Lateline host Emma Alberici, right, interviews Hizb ut-Tahrir spokesperson Wassim Doureihi.
Lateline host Emma Alberici, right, interviews Hizb ut-Tahrir spokesperson Wassim Doureihi.

Radical Islamic group's failure to condemn ISIS telling

ABC Lateline host Emma Alberici was like a dog with a bone in her fiery TV exchange with a spokeman for the radical Islamic group Hizb ut-Tahrir.

And so she should be.

Wassim Doureihi appeared on Wedneday night's program after Prime Minister Tony Abbott said the group "campaigns against Australian values and interests".

During the program, Mr Doureihi repeatedly dodged questions about whether Hizb ut-Tahrir supported the "murderous campaign' waged by Islamic State extremists.

Mr Doureihi repeatedly refused to condemn Islamic State's actions, despite dogged questioning by Alberici.

They are questions that should be put - and should be answered.

Those supporting the Islamic way of life must universally condemn the actions of ISIS.

If they don't their claims of supporting a 'peaceful' religion are nonsense.

But Mr Doureihi refused to do that despite being given every opportunity.

When Alberici asked the question: "Are you outraged by the image of an Australian-born child of seven-years-old holding up severed heads like trophies in Iraq or Syria?" he was quick to move the subject on, like politicians do every night.

Mr Doureihi replied: "Let me tell you what I am outraged by," before Alberici admonished him for avoiding the question.

Alberici later continued: "...will you do me a favour and answer one question?"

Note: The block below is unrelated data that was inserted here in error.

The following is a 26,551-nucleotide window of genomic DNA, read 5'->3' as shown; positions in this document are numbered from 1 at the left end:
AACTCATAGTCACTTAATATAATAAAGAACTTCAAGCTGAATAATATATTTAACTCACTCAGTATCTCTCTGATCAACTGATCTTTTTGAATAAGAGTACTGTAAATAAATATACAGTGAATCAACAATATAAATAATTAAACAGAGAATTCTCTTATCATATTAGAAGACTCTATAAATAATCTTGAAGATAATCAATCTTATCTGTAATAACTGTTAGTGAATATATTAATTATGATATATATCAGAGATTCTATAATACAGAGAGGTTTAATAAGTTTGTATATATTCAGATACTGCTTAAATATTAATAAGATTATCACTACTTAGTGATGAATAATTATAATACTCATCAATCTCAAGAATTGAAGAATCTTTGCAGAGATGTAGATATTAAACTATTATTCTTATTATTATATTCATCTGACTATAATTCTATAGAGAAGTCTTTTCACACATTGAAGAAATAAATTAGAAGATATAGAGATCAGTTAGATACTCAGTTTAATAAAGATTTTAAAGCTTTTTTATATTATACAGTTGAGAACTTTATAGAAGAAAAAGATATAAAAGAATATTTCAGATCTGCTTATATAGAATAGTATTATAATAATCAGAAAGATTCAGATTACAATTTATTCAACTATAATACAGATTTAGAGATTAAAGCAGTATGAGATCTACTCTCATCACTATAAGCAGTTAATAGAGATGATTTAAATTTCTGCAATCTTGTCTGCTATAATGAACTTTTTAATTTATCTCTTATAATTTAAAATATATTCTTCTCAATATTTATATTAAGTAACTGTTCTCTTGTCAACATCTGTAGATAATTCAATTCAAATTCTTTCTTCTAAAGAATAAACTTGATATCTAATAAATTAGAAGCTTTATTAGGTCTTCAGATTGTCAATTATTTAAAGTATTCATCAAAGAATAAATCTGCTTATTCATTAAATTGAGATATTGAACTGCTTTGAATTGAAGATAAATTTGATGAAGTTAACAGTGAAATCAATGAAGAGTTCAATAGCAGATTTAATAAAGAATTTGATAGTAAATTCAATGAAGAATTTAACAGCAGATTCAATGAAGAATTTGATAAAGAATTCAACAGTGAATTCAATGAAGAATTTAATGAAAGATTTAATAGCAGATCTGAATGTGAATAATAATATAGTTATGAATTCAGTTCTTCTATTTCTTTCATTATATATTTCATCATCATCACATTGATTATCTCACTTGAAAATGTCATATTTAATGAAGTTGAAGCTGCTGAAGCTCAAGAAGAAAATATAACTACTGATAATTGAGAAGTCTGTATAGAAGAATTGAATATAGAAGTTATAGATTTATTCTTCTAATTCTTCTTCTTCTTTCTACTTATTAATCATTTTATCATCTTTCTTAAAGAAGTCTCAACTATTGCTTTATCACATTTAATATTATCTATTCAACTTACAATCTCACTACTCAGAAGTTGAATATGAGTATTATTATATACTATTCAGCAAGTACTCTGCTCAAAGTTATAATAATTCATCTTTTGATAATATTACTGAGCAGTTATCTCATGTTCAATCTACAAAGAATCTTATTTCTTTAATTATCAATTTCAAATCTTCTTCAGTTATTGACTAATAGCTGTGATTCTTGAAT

Mr Doureihi replied: "I'm doing the public a great favour by refocusing this discussion where it needs to be."

It's a view unlikely to be shared by many viewers.

Not surprisingly, Mr Abbott said he was impressed with the ABC host's tenacity.

"(Hizb ut-Tahrir) is an organisation which is very careful to avoid advocating terrorism but which is always making excuses for terrorist organisations," he said, as reported by Fairfax.

The Prime Minister has flagged a new "red-card" system to try to block "preachers of hate" from entering Australia to address events organised  by Hizb ut-Tahrir.

Recent opinion polls show the majority of Australians support our government's stance against the Islamic State and believe there is a real threat in Australia from Islamic extremists.

The simple reality is this: we don't need any preachers of hate in this country, regardless of their 'religion'.

And those that promote hatred, under the banner of Islam, need to be dealt with, appropriately.

Mark Furler is APN Australian Regional Media's group digital editor.